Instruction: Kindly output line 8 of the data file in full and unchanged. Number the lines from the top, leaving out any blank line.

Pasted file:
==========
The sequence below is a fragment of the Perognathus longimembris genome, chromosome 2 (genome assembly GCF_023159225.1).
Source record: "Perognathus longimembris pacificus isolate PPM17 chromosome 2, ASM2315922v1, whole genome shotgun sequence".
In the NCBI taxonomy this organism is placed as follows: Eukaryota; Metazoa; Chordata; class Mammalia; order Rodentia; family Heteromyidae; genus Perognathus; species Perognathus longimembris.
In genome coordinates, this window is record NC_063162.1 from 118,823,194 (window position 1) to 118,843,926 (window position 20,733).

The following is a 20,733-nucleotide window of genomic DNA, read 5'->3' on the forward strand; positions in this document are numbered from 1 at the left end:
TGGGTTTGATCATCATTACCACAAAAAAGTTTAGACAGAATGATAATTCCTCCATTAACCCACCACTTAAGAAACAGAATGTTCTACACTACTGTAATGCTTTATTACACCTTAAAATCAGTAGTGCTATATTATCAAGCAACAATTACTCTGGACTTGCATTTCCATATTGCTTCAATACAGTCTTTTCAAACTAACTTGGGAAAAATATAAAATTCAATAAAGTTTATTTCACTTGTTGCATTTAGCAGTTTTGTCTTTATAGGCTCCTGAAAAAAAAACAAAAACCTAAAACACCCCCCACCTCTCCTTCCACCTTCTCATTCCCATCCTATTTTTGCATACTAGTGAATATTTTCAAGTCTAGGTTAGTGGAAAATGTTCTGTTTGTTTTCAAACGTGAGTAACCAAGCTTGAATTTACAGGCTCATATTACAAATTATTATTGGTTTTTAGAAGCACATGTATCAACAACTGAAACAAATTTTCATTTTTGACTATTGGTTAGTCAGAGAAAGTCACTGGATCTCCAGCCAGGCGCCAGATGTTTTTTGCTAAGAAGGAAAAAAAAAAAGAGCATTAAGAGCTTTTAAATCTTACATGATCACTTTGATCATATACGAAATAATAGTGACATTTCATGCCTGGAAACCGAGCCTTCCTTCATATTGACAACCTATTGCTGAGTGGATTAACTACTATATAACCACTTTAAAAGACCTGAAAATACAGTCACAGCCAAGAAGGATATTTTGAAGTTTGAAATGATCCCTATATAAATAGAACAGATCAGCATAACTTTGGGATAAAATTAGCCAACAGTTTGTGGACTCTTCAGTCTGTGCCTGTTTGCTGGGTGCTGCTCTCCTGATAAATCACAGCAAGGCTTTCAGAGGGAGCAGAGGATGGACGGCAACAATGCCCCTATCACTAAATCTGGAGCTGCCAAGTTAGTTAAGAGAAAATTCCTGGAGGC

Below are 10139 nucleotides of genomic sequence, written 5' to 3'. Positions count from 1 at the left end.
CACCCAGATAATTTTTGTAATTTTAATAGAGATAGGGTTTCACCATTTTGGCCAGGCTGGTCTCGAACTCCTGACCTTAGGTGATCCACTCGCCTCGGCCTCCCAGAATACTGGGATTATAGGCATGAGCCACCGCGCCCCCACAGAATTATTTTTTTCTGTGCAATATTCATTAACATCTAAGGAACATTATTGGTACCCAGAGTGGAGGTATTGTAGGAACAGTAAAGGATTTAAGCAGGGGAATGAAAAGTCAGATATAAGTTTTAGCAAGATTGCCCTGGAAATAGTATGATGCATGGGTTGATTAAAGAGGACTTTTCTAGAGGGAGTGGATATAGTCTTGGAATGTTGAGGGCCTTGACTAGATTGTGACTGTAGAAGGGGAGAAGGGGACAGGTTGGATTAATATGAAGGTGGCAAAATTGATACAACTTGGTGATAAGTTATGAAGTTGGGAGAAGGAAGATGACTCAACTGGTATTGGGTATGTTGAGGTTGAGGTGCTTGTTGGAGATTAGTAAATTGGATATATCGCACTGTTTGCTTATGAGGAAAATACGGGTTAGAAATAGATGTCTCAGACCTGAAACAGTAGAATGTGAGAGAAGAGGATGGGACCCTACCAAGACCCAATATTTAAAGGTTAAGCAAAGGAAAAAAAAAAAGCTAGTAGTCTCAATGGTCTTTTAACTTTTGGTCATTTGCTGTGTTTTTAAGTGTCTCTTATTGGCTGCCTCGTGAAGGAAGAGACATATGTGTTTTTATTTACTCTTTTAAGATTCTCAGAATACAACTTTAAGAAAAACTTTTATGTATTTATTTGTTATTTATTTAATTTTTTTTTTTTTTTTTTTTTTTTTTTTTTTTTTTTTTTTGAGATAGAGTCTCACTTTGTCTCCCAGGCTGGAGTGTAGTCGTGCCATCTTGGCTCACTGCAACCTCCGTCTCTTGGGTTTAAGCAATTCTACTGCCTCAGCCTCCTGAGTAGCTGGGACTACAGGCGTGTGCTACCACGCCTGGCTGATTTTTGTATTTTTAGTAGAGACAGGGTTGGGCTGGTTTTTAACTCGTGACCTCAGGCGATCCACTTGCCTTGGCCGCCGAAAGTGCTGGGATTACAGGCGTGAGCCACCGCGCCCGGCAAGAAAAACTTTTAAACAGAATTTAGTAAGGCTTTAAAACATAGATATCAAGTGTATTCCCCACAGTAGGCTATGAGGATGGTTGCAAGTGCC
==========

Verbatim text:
CACCCAGATAATTTTTGTAATTTTAATAGAGATAGGGTTTCACCATTTTGGCCAGGCTGGTCTCGAACTCCTGACCTTAGGTGATCCACTCGCCTCGGCCTCCCAGAATACTGGGATTATAGGCATGAGCCACCGCGCCCCCACAGAATTATTTTTTTCTGTGCAATATTCATTAACATCTAAGGAACATTATTGGTACCCAGAGTGGAGGTATTGTAGGAACAGTAAAGGATTTAAGCAGGGGAATGAAAAGTCAGATATAAGTTTTAGCAAGATTGCCCTGGAAATAGTATGATGCATGGGTTGATTAAAGAGGACTTTTCTAGAGGGAGTGGATATAGTCTTGGAATGTTGAGGGCCTTGACTAGATTGTGACTGTAGAAGGGGAGAAGGGGACAGGTTGGATTAATATGAAGGTGGCAAAATTGATACAACTTGGTGATAAGTTATGAAGTTGGGAGAAGGAAGATGACTCAACTGGTATTGGGTATGTTGAGGTTGAGGTGCTTGTTGGAGATTAGTAAATTGGATATATCGCACTGTTTGCTTATGAGGAAAATACGGGTTAGAAATAGATGTCTCAGACCTGAAACAGTAGAATGTGAGAGAAGAGGATGGGACCCTACCAAGACCCAATATTTAAAGGTTAAGCAAAGGAAAAAAAAAAAGCTAGTAGTCTCAATGGTCTTTTAACTTTTGGTCATTTGCTGTGTTTTTAAGTGTCTCTTATTGGCTGCCTCGTGAAGGAAGAGACATATGTGTTTTTATTTACTCTTTTAAGATTCTCAGAATACAACTTTAAGAAAAACTTTTATGTATTTATTTGTTATTTATTTAATTTTTTTTTTTTTTTTTTTTTTTTTTTTTTTTTTTTTTTTGAGATAGAGTCTCACTTTGTCTCCCAGGCTGGAGTGTAGTCGTGCCATCTTGGCTCACTGCAACCTCCGTCTCTTGGGTTTAAGCAATTCTACTGCCTCAGCCTCCTGAGTAGCTGGGACTACAGGCGTGTGCTACCACGCCTGGCTGATTTTTGTATTTTTAGTAGAGACAGGGTTGGGCTGGTTTTTAACTCGTGACCTCAGGCGATCCACTTGCCTTGGCCGCCGAAAGTGCTGGGATTACAGGCGTGAGCCACCGCGCCCGGCAAGAAAAACTTTTAAACAGAATTTAGTAAGGCTTTAAAACATAGATATCAAGTGTATTCCCCACAGTAGGCTATGAGGATGGTTGCAAGTGCC